This is the third instalment in Tom Kane’s Living in Cyprus series, the musings of an ex-pat living in Cyprus. Living in Cyprus: 2013 has been available for a while and the 2nd volume in the series, 2014 is about to be released as a free book on Tom’s website,, so watch out for that.
What rattles your cage and makes you put pen to paper? Tom Kane tells us in no uncertain terms what rattles his cage. Although Cyprus is part of Europe and in the EU it is close to the Middle East, which is a bit unnerving when you realise only a hundred miles away there is a civil war raging in Syria.
Tom has been blogging about Cyprus for many years and in this book we go from corruption in Cyprus to refugees from Syria landing in Cyprus and the RAF bombing the terrorist group ISIS.
Tom Kane takes you on a ride through the funny, sad and odd side of Cyprus.
Available on Amazon

A Memoir, Not A Travel Book”

Five Star Review on Amazon By Steve Thomas

The first reviews of a nook are often posted by friends who write very short, very glowing reviews. I ran across Tom on Twitter about six weeks ago, and my theory is that reviews should tell you whether a book or other product will please *you*, since people have different situations.

It’s hard to write 20K or more words on any topic. Organizing.your thoughts is a challenge, especially when you think A is extremely important, but there’s not much you can say about it, and B is of trivial importance, but boy, have you a good story to tell. That’s one reason blogs are so popular among readers. You get the good stories, and nobody worries that it’s not the important stuff. Please pass the pork rinds, don’t ask me if I’ve eaten my turnip greens.

So who wants to read a book about Cyprus? Obviously, someone who wants to visit there, or perhaps move there. I suppose there are lots who would enjoy “Cyprus on $62.50 a day!” tourism guides, but that’s not what Tom has put together, He might not be the best person to write a book on tourism, anyway; I recently moved from Lancaster, PA, where I lived for 12 years, and I can tell you about oriental groceries, barber shops, and where to get your car fixed, but I know little about the tourist traps there. This book isn’t about Cyprusw so much as it is about the Kane family. He’s living in this odd location, but the book reads like letters from your brother.

And it starts off with hazard from an extremely poisonous snake to grab you, but this is obviously not “Snakes On A Plane”, it has no need to build to an artificial climax, no need for the cavalry to appear from over the horizon to rescue the hero. Maybe the dog will get bit and die. (We assume that if Tom gets bit, he lives long enough to publish.)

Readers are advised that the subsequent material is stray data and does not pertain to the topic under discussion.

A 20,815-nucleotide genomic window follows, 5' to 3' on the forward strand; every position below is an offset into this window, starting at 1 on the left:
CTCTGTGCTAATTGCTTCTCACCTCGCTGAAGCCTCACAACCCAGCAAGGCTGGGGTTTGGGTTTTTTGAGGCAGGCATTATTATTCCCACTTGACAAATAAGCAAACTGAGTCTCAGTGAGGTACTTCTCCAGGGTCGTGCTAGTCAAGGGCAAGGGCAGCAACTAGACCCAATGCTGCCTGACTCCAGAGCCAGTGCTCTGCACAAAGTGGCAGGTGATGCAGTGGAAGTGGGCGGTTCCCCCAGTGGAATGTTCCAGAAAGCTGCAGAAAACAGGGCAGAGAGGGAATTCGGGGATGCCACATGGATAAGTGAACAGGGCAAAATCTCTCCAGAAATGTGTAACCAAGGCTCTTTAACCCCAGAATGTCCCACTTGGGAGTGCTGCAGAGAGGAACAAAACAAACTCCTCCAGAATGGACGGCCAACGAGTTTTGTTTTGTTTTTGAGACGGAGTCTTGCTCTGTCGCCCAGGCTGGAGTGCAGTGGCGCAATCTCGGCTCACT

To me, that sounds like a formula for a very readable book. And the sample, on which I based this review, bears that out. I have no special interest in Cyprus, and reading the news tells me, more than I really want to know, but Christmas has left me tapped out, even for a measly 99 cents, so I will be back after my Social Security check arrives on the 3rd, to buy “the rest of the story”, as Paul Harvey put it.

But not because I want to live in Cyprus, or even to visit there.

About the Author

I was born in the corner of the living room, behind the TV. So said my father many times, and the family agreed whole heartedly. That seems to have set the tone for the rest of my life. In the corner or behind the TV, what is officially known about my birth is that it took place in England to working class parents.

My mother inspired me to write, Doctor Who and Isaac Asimov inspired my love of science fiction, Monty Python inspired me to be silly and I blame Billy Connelly for my infrequent bursts of bad language.

After an uninspiring bout of education at Grammar School, I failed my GCSEs miserably. I blamed it on too much revision and not enough coffee – yes I was addicted at an early age.
After a number of years working in an office and gaining the giddy heights of special director at the age of twenty-two I did what only a child of indeterminate birthplace could do, I resigned. Personal computers had just been developed, and I wanted to buy one to become a writer. So I got a job in a warehouse shifting boxes. It paid better than office work and I could use my brain to write stories in between tea-breaks. That was forty years ago. Now, after forty years as a computer programmer, I have finally come full circle and have started a career in writing.

I may pop my clogs tomorrow, but I have managed one thing on my list of things to do before I die, writing and publishing a book.

I currently reside in the Republic of Cyprus with my wife and two mad English Springer Spaniels.

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